It was certainly a great decade for the Yankees under manager Casey Stengel. With Mickey Mantle in the outfield and Yogi Berra behind the plate, the Yankees were as dominant as ever. The way Roger Angell describes the atmosphere in New York during this period, where everything seemed to revolve around baseball, makes me wish this type of world would come back into existence. “Stengelese” became a thing, though I like how the discussion also revolves around Stengel’s baseball intelligence. Similarly, while Yogi Berra remains most commonly known for “Yogi-isms,” he was also a phenomenal ballplayer. After all, you don’t get elected to the Baseball Hall of Fame just for speaking amusing phrases.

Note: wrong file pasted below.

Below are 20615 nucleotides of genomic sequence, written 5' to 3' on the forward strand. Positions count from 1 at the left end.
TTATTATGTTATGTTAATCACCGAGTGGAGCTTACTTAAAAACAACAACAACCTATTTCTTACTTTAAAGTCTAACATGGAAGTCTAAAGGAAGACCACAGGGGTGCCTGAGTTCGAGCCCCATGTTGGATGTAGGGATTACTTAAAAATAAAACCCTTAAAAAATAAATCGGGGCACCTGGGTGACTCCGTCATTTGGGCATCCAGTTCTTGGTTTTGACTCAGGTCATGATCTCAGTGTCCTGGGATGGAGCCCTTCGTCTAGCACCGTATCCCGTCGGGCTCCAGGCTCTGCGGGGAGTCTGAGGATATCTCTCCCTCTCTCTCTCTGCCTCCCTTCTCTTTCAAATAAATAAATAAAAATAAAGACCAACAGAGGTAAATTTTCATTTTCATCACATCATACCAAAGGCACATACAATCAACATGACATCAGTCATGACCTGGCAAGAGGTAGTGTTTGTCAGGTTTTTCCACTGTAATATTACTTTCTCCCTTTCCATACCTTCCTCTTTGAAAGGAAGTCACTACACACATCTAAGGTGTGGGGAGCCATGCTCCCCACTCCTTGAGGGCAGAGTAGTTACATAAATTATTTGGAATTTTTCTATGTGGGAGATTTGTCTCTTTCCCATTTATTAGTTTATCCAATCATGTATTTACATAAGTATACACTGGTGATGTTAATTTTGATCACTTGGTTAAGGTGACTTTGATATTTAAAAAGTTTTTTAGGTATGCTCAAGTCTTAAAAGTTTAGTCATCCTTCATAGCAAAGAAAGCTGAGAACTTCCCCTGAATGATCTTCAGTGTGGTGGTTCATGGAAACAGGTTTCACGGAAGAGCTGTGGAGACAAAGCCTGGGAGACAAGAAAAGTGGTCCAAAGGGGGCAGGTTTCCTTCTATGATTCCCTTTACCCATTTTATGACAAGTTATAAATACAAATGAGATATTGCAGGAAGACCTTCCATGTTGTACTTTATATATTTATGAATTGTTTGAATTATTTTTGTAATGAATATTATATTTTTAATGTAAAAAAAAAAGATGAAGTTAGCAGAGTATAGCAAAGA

Jackie Robinson, released from his three-year vow of silence with Branch Rickey, began lashing out against those who slighted him. It’s an understandable reaction, especially considering how long he had to go without answering the racism he faced. His play just grew better with his anger, leading the Dodgers to some great seasons, including a World Series championship in 1955.
We get to watch the Giants’ Bobby Thomson’s ever-popular “Shot Heard ‘Round the World” during the 1951 playoffs against the Brooklyn Dodgers. It was an event that ignited a tremendous amount of excitement not only at the Polo Grounds, but also in fans’ homes as the game was televised across the country. I always get a kick out of hearing Russ Hodges’s excited screaming, “The Giants win the pennant! The Giants win the pennant! The Giants win the pennant!”